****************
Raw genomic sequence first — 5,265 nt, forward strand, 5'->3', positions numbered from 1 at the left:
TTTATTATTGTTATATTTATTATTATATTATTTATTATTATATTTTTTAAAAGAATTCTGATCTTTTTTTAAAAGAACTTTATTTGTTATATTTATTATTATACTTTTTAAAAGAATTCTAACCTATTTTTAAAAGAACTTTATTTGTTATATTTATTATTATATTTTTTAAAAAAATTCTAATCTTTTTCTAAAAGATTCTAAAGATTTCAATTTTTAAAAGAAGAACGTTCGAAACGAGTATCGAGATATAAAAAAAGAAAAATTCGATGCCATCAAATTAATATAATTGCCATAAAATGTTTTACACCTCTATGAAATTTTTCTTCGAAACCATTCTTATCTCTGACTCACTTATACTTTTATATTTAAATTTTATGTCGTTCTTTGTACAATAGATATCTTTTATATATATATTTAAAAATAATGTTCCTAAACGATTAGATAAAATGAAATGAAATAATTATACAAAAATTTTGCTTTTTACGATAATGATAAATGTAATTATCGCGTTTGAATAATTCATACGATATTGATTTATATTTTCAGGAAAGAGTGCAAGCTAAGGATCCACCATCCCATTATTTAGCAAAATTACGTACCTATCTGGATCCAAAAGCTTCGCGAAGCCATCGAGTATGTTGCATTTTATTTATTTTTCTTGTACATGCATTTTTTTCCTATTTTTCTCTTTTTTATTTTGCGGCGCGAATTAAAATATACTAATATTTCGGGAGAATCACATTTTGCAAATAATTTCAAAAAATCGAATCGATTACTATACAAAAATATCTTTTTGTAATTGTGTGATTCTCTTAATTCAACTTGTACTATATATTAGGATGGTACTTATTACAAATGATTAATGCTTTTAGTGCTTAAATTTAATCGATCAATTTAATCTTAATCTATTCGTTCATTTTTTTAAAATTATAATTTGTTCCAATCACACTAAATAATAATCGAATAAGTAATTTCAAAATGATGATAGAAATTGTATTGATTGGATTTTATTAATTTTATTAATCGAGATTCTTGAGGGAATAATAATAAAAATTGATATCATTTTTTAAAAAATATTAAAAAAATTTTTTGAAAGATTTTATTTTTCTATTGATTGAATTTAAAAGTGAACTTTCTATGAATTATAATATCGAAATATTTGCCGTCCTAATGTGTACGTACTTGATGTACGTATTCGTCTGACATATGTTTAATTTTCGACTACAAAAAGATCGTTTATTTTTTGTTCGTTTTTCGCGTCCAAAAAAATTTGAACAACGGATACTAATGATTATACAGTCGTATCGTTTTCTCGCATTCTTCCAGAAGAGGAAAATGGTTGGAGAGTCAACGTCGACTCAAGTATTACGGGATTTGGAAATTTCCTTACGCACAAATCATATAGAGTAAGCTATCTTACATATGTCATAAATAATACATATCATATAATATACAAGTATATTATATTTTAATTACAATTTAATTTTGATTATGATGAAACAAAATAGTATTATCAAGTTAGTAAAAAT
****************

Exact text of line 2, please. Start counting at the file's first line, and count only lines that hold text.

TTTATTATTGTTATATTTATTATTATATTATTTATTATTATATTTTTTAAAAGAATTCTGATCTTTTTTTAAAAGAACTTTATTTGTTATATTTATTATTATACTTTTTAAAAGAATTCTAACCTATTTTTAAAAGAACTTTATTTGTTATATTTATTATTATATTTTTTAAAAAAATTCTAATCTTTTTCTAAAAGATTCTAAAGATTTCAATTTTTAAAAGAAGAACGTTCGAAACGAGTATCGAGATATAAAAAAAGAAAAATTCGATGCCATCAAATTAATATAATTGCCATAAAATGTTTTACACCTCTATGAAATTTTTCTTCGAAACCATTCTTATCTCTGACTCACTTATACTTTTATATTTAAATTTTATGTCGTTCTTTGTACAATAGATATCTTTTATATATATATTTAAAAATAATGTTCCTAAACGATTAGATAAAATGAAATGAAATAATTATACAAAAATTTTGCTTTTTACGATAATGATAAATGTAATTATCGCGTTTGAATAATTCATACGATATTGATTTATATTTTCAGGAAAGAGTGCAAGCTAAGGATCCACCATCCCATTATTTAGCAAAATTACGTACCTATCTGGATCCAAAAGCTTCGCGAAGCCATCGAGTATGTTGCATTTTATTTATTTTTCTTGTACATGCATTTTTTTCCTATTTTTCTCTTTTTTATTTTGCGGCGCGAATTAAAATATACTAATATTTCGGGAGAATCACATTTTGCAAATAATTTCAAAAAATCGAATCGATTACTATACAAAAATATCTTTTTGTAATTGTGTGATTCTCTTAATTCAACTTGTACTATATATTAGGATGGTACTTATTACAAATGATTAATGCTTTTAGTGCTTAAATTTAATCGATCAATTTAATCTTAATCTATTCGTTCATTTTTTTAAAATTATAATTTGTTCCAATCACACTAAATAATAATCGAATAAGTAATTTCAAAATGATGATAGAAATTGTATTGATTGGATTTTATTAATTTTATTAATCGAGATTCTTGAGGGAATAATAATAAAAATTGATATCATTTTTTAAAAAATATTAAAAAAATTTTTTGAAAGATTTTATTTTTCTATTGATTGAATTTAAAAGTGAACTTTCTATGAATTATAATATCGAAATATTTGCCGTCCTAATGTGTACGTACTTGATGTACGTATTCGTCTGACATATGTTTAATTTTCGACTACAAAAAGATCGTTTATTTTTTGTTCGTTTTTCGCGTCCAAAAAAATTTGAACAACGGATACTAATGATTATACAGTCGTATCGTTTTCTCGCATTCTTCCAGAAGAGGAAAATGGTTGGAGAGTCAACGTCGACTCAAGTATTACGGGATTTGGAAATTTCCTTACGCACAAATCATATAGAGTAAGCTATCTTACATATGTCATAAATAATACATATCATATAATATACAAGTATATTATATTTTAATTACAATTTAATTTTGATTATGATGAAACAAAATAGTATTATCAAGTTAGTAAAAAT